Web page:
Michelangelo Merisi know as Caravaggio, an artist always on the run because of his social “misadventures”, but whose artworks are spectacular and innovative: that leave you breathless.
Despite his short life (1571-1610), Caravaggio left us a wonderful artistic heritage. Rome was the city where his success began to grow. Here he probably arrived around 1594 and was noticed by Cardinal Francesco Maria del Monte, who took him under his protection and also became his patron.
His artworks are spectacular, he was able with his pictorial technique to give them a strong expressiveness. Giovan Pietro Bellori, art historian of the time, wrote “he aspired to the only praise of color, so that the incarnation, the skin, and the blood, and the natural surface would appear to be true”. Make the characters as real through a skilful use of color was his aspiration. His paintings offer a great novelty: the truth in painting.
Grow up and trained in the Lombardy area, it is from here that his unique style originates. Lombard painting of the time, in fact, focused on simple elements and on the humblest part of the world, choosing the objects to be painted from everyday life. Caravaggio generally set the scene in commonplace and modest places, almost always pervaded by darkness. Bellori wrote: “Caravaggio, […] became more know every day for the color he was introducing, […] using a lot of black to give prominence to the bodies. He never let any of his figures come out into the sun, but found a way of viewing them within the brown air of a closed room, taking a high lamp, which descended plumb over the main part of the body, and leaving the rest in the shade”. Michelangelo Merisi used darkness to highlight the characters painted in his masterpieces, making them the protagonists of the scene. This technique of his brought many painters to Rome, who came there to admire “the only imitator of nature” and to “attend to study and teachings”. Humility also characterizes the subjects portrayed: in many cases they wear typical clothes of the time or even are real characters.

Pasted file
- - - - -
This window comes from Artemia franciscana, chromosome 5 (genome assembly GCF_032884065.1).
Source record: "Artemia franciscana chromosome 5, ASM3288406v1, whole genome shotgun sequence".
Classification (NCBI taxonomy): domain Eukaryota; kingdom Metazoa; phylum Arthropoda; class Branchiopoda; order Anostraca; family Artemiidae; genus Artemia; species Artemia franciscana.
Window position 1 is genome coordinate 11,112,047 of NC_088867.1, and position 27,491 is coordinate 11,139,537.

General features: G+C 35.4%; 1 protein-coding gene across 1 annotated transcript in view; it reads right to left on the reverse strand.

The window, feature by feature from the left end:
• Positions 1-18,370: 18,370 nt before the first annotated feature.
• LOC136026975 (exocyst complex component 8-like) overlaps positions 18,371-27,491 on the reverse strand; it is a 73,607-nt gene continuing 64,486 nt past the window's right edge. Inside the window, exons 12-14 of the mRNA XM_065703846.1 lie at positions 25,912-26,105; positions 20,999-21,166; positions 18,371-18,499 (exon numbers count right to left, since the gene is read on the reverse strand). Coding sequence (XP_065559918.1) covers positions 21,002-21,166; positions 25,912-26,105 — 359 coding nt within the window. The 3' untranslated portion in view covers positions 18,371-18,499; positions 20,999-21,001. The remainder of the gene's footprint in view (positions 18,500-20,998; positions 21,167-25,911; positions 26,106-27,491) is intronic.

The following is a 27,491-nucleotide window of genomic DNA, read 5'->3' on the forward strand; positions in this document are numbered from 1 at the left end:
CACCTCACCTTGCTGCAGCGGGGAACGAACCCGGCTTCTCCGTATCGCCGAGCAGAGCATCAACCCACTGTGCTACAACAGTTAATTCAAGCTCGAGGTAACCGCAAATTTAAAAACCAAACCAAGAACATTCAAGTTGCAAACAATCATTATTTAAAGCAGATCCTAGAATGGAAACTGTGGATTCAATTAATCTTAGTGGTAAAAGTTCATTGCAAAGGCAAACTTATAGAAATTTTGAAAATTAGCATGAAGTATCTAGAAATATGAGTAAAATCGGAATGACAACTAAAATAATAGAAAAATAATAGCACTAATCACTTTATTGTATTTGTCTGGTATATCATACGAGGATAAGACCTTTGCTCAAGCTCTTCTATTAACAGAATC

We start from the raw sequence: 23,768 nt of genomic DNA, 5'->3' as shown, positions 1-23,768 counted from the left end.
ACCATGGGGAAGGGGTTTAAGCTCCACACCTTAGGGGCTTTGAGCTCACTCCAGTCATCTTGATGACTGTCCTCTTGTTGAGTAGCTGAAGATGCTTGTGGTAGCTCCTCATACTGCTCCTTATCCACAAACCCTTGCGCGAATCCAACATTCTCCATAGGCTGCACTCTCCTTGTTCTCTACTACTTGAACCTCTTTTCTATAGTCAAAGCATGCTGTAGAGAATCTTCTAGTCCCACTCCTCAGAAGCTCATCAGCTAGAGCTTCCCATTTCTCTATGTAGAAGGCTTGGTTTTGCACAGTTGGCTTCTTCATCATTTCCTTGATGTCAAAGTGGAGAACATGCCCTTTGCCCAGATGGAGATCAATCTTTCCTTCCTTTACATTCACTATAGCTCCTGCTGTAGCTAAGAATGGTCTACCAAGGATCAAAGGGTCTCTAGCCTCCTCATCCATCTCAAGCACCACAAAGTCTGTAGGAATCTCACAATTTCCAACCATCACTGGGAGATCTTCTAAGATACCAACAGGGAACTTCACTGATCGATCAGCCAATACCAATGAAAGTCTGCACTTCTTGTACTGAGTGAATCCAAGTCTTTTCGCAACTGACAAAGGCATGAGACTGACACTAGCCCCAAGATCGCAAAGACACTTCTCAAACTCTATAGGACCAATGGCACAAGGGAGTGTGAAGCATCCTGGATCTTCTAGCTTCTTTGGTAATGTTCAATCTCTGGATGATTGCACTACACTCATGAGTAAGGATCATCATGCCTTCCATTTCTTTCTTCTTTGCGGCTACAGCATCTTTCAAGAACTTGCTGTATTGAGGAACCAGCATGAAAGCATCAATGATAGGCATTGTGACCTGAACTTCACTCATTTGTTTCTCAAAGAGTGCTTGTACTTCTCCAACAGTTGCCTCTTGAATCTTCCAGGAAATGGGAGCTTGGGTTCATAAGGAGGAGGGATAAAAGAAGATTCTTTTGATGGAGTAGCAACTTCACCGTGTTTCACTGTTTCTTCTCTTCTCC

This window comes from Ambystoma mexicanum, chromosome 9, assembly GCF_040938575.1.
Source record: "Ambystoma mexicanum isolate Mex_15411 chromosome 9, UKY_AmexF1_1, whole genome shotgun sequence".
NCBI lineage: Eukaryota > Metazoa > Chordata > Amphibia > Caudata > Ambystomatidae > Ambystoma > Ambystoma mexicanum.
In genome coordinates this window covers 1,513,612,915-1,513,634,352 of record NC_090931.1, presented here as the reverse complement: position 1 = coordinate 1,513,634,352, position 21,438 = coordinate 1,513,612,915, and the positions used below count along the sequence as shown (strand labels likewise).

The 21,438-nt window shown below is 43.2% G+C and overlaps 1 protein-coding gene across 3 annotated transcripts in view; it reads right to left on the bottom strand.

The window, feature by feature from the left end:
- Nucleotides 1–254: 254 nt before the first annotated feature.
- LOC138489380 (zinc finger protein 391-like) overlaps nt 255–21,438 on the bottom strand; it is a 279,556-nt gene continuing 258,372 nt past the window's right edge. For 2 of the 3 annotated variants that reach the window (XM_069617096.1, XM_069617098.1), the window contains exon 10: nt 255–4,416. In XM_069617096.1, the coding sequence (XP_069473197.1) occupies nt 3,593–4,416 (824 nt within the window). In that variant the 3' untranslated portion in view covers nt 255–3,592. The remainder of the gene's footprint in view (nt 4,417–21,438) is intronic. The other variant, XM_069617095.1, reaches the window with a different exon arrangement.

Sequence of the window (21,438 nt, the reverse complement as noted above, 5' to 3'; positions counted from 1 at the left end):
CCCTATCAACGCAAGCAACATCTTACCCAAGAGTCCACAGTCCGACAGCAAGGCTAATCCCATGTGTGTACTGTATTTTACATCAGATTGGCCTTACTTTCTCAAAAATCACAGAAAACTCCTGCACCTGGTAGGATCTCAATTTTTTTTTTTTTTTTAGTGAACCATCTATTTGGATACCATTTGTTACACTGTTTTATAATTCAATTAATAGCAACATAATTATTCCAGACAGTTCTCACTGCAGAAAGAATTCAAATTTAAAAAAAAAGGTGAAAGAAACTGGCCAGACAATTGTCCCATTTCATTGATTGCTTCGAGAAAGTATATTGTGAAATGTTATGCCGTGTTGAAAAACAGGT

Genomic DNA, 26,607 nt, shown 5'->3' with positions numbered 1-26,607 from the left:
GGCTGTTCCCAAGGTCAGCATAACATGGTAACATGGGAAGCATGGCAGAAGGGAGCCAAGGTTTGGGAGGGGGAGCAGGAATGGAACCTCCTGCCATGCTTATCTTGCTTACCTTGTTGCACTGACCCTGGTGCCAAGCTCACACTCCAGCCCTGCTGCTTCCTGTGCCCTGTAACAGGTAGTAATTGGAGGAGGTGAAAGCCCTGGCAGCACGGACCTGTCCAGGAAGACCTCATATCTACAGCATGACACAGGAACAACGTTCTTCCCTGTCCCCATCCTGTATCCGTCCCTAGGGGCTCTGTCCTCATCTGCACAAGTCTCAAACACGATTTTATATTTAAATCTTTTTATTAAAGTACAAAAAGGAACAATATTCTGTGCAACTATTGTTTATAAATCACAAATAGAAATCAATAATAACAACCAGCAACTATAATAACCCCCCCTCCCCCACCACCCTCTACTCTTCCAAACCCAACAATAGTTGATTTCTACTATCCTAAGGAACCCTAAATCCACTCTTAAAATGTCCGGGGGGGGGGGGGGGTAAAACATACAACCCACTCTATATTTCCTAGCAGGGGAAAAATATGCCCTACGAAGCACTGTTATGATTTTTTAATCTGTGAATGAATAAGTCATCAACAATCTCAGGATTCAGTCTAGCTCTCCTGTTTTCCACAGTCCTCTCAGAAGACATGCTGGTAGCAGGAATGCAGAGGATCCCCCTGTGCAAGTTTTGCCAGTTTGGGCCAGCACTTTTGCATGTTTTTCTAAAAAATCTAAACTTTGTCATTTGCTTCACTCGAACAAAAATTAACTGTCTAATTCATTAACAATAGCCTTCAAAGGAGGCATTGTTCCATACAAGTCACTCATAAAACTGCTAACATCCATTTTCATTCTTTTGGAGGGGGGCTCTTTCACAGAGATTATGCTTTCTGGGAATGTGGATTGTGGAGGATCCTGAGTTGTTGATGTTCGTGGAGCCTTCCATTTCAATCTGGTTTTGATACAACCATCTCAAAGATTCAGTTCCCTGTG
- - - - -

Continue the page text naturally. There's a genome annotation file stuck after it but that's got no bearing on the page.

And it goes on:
An example, in this sense, is the Penitent Magdalene, which he probably built around 1595 and which can be admired today at the Doria Pamphili Gallery in Rome. This was one of the first artworks that shocked the art historians of the time since never before had a sacred subject been depicted in painting as if it were a common people. Bellori wrote: “Michele painted a girl sitting on a chair with her hands in her bosom, in the act of drying her hair, he portrayed her in a room, and adding to the ground a pot of ointments, with jewels and gems, he pretended to Magdalene“. The woman, therefore, can be identified as the Magdalene simply by the bottle of ointment and by the jewels present at her side, which are a clear reference to the woman’s rejection of sin precisely because she is in an act of penance. Moreover, the young woman, in addition to wearing contemporary clothes, is portrayed in a humble and bare place that isn’t hidden at all. Caravaggio transforms the common portraiture into a sacred artwork.